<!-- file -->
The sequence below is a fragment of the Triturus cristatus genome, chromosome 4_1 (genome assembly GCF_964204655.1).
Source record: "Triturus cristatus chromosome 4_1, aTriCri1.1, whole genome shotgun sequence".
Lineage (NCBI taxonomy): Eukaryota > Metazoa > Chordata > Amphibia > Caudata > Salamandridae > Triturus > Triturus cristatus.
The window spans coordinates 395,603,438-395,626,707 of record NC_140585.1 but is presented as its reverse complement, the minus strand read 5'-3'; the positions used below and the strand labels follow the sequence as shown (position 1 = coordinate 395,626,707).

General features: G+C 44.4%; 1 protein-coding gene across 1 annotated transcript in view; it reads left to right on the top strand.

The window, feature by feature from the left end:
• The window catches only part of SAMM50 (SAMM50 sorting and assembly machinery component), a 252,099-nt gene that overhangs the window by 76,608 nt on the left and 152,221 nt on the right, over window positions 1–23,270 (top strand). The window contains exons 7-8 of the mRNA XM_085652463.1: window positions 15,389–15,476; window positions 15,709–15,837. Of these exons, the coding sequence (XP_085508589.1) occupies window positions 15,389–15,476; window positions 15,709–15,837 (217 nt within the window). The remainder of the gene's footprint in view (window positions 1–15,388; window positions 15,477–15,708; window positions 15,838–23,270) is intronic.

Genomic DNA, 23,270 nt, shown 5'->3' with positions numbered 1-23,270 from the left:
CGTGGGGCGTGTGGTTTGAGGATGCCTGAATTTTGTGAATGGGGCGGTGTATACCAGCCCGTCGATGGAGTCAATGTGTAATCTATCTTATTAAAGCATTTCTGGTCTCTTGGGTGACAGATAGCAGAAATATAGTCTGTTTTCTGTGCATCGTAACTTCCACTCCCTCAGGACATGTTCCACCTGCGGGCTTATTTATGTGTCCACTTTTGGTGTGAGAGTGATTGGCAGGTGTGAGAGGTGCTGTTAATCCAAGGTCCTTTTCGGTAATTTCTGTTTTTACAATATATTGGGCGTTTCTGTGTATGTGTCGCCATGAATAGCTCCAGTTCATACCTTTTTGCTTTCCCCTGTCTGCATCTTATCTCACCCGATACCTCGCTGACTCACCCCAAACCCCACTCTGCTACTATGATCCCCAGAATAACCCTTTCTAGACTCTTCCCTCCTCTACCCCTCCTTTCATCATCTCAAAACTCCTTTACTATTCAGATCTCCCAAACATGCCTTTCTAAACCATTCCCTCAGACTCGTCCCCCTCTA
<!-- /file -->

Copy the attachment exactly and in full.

The sequence below is a fragment of the Triturus cristatus genome, chromosome 4_1 (genome assembly GCF_964204655.1).
Source record: "Triturus cristatus chromosome 4_1, aTriCri1.1, whole genome shotgun sequence".
Lineage (NCBI taxonomy): Eukaryota > Metazoa > Chordata > Amphibia > Caudata > Salamandridae > Triturus > Triturus cristatus.
The window spans coordinates 395,603,438-395,626,707 of record NC_140585.1 but is presented as its reverse complement, the minus strand read 5'-3'; the positions used below and the strand labels follow the sequence as shown (position 1 = coordinate 395,626,707).

General features: G+C 44.4%; 1 protein-coding gene across 1 annotated transcript in view; it reads left to right on the top strand.

The window, feature by feature from the left end:
• The window catches only part of SAMM50 (SAMM50 sorting and assembly machinery component), a 252,099-nt gene that overhangs the window by 76,608 nt on the left and 152,221 nt on the right, over window positions 1–23,270 (top strand). The window contains exons 7-8 of the mRNA XM_085652463.1: window positions 15,389–15,476; window positions 15,709–15,837. Of these exons, the coding sequence (XP_085508589.1) occupies window positions 15,389–15,476; window positions 15,709–15,837 (217 nt within the window). The remainder of the gene's footprint in view (window positions 1–15,388; window positions 15,477–15,708; window positions 15,838–23,270) is intronic.

Genomic DNA, 23,270 nt, shown 5'->3' with positions numbered 1-23,270 from the left:
CGTGGGGCGTGTGGTTTGAGGATGCCTGAATTTTGTGAATGGGGCGGTGTATACCAGCCCGTCGATGGAGTCAATGTGTAATCTATCTTATTAAAGCATTTCTGGTCTCTTGGGTGACAGATAGCAGAAATATAGTCTGTTTTCTGTGCATCGTAACTTCCACTCCCTCAGGACATGTTCCACCTGCGGGCTTATTTATGTGTCCACTTTTGGTGTGAGAGTGATTGGCAGGTGTGAGAGGTGCTGTTAATCCAAGGTCCTTTTCGGTAATTTCTGTTTTTACAATATATTGGGCGTTTCTGTGTATGTGTCGCCATGAATAGCTCCAGTTCATACCTTTTTGCTTTCCCCTGTCTGCATCTTATCTCACCCGATACCTCGCTGACTCACCCCAAACCCCACTCTGCTACTATGATCCCCAGAATAACCCTTTCTAGACTCTTCCCTCCTCTACCCCTCCTTTCATCATCTCAAAACTCCTTTACTATTCAGATCTCCCAAACATGCCTTTCTAAACCATTCCCTCAGACTCGTCCCCCTCTA